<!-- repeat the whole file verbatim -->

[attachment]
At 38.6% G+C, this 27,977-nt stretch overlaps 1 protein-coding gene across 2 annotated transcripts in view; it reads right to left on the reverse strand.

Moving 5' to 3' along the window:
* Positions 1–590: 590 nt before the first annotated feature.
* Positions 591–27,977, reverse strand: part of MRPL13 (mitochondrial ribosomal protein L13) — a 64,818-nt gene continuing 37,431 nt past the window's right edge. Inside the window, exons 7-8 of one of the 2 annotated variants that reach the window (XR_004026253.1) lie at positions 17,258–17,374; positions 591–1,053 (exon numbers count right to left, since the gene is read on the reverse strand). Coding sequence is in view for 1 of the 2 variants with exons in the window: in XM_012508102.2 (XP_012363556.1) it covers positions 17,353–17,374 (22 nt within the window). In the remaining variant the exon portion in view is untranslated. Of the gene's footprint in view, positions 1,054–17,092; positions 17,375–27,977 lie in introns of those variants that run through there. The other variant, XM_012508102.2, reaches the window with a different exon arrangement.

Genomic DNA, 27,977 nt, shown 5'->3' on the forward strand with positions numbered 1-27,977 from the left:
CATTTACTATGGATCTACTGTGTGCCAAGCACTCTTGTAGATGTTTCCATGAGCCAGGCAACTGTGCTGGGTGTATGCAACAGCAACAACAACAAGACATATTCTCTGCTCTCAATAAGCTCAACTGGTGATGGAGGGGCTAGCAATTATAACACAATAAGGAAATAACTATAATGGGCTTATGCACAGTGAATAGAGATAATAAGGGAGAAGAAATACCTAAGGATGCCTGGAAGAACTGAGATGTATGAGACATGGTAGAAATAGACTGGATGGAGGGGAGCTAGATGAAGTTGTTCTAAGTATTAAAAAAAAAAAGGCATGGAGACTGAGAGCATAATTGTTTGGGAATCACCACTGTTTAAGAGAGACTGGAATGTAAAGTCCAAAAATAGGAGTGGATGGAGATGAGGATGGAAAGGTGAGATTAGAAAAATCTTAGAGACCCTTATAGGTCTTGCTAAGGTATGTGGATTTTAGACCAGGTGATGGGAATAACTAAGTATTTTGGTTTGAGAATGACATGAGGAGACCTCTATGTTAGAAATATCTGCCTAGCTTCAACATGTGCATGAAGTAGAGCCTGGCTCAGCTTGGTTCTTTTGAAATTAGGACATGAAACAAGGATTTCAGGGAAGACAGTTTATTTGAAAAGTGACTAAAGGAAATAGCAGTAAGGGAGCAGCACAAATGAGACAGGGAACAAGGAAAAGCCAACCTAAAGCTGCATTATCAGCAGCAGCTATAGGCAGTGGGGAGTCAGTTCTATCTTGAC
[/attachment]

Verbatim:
At 38.6% G+C, this 27,977-nt stretch overlaps 1 protein-coding gene across 2 annotated transcripts in view; it reads right to left on the reverse strand.

Moving 5' to 3' along the window:
* Positions 1–590: 590 nt before the first annotated feature.
* Positions 591–27,977, reverse strand: part of MRPL13 (mitochondrial ribosomal protein L13) — a 64,818-nt gene continuing 37,431 nt past the window's right edge. Inside the window, exons 7-8 of one of the 2 annotated variants that reach the window (XR_004026253.1) lie at positions 17,258–17,374; positions 591–1,053 (exon numbers count right to left, since the gene is read on the reverse strand). Coding sequence is in view for 1 of the 2 variants with exons in the window: in XM_012508102.2 (XP_012363556.1) it covers positions 17,353–17,374 (22 nt within the window). In the remaining variant the exon portion in view is untranslated. Of the gene's footprint in view, positions 1,054–17,092; positions 17,375–27,977 lie in introns of those variants that run through there. The other variant, XM_012508102.2, reaches the window with a different exon arrangement.

Genomic DNA, 27,977 nt, shown 5'->3' on the forward strand with positions numbered 1-27,977 from the left:
CATTTACTATGGATCTACTGTGTGCCAAGCACTCTTGTAGATGTTTCCATGAGCCAGGCAACTGTGCTGGGTGTATGCAACAGCAACAACAACAAGACATATTCTCTGCTCTCAATAAGCTCAACTGGTGATGGAGGGGCTAGCAATTATAACACAATAAGGAAATAACTATAATGGGCTTATGCACAGTGAATAGAGATAATAAGGGAGAAGAAATACCTAAGGATGCCTGGAAGAACTGAGATGTATGAGACATGGTAGAAATAGACTGGATGGAGGGGAGCTAGATGAAGTTGTTCTAAGTATTAAAAAAAAAAAGGCATGGAGACTGAGAGCATAATTGTTTGGGAATCACCACTGTTTAAGAGAGACTGGAATGTAAAGTCCAAAAATAGGAGTGGATGGAGATGAGGATGGAAAGGTGAGATTAGAAAAATCTTAGAGACCCTTATAGGTCTTGCTAAGGTATGTGGATTTTAGACCAGGTGATGGGAATAACTAAGTATTTTGGTTTGAGAATGACATGAGGAGACCTCTATGTTAGAAATATCTGCCTAGCTTCAACATGTGCATGAAGTAGAGCCTGGCTCAGCTTGGTTCTTTTGAAATTAGGACATGAAACAAGGATTTCAGGGAAGACAGTTTATTTGAAAAGTGACTAAAGGAAATAGCAGTAAGGGAGCAGCACAAATGAGACAGGGAACAAGGAAAAGCCAACCTAAAGCTGCATTATCAGCAGCAGCTATAGGCAGTGGGGAGTCAGTTCTATCTTGAC